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"There's a lot of sky in this painting," Wilcox remarked. "If it's going to be that important there needs to be something more interesting going on in it. Adjust the water on the right hand side; it is too close to the edge so it pinches it and leads the viewer off the canvas. You have triplets in the foreground trees--you need different ages for the siblings, different sizes. The grassy area should be lighter because it is influenced by the sky. Some of the color and value in the mountains are very nice--the grays have a nice color to them."

0802wilcoecrit7_448x600"My favorite part of this painting is the bottom," said Wilcox. "The beaver dam was handled successfully--not too busy, but still recognizable. The value of the sky and the mountains are very much the same, so the shadows spell out what is happening. The dark values in the trees are a little too evenly spaced--paint the patterns, not the individual trees. If you get the patterns right, the trees will appear." Wilcox admired the reflections in the water and the colors used in the shallows.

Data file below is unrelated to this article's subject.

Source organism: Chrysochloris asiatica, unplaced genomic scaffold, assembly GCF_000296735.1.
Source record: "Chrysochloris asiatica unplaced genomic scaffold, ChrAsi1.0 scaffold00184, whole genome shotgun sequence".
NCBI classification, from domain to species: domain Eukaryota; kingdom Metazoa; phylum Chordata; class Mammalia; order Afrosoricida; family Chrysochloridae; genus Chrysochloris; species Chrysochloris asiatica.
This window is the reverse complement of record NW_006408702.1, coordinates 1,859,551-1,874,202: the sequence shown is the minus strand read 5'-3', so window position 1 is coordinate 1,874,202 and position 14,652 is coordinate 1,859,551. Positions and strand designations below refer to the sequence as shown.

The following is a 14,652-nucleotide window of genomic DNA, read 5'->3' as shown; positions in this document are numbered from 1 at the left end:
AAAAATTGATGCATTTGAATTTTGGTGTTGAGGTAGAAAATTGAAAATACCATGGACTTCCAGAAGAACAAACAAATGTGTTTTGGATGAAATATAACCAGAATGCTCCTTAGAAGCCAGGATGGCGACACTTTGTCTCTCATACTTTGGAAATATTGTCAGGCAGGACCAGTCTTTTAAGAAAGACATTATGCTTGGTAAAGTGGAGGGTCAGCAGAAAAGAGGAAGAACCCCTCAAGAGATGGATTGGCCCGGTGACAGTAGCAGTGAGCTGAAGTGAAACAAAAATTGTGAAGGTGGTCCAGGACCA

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"The grays in the mountains are luscious," Wilcox enthused about this painting. "The dark shapes in the trees are the nicest I've seen today, but they could use a little more variety. More gradation in the meadow would be good to feel the distance. The artist could have gone darker in the shadows on the mountains but his restraint is admirable. He should have been more careful with the pattern of trees at the bottom of the mountains, but again, his restraint in terms of value is commendable."

 

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"The color and value differences in the mountains are handled very well, and as a result, everything is staying on the same plane," said Wilcox, "but more care in regard to the shapes nature made would make a better painting. For example, the shape of the treeline on the mountains is more interesting than they are depicted here. The foreground greens should be lighter--right now they are too similar to the distant trees across the way. The grass has a nice feel (color and simplicity) and it feels grassy--but it's maybe a bit too dark. The mountain peak is too close to the top of the canvas."

0802wilcoecrit10_600x389"The artist did a wonderful job on the mountains," the instructor said. "The dark pattern is good and is going to be better as he develops the painting further--as will the clouds. Negative shapes in a painting should be as interesting as the positive shapes, and he has paid attention to that. Nice distribution of darks."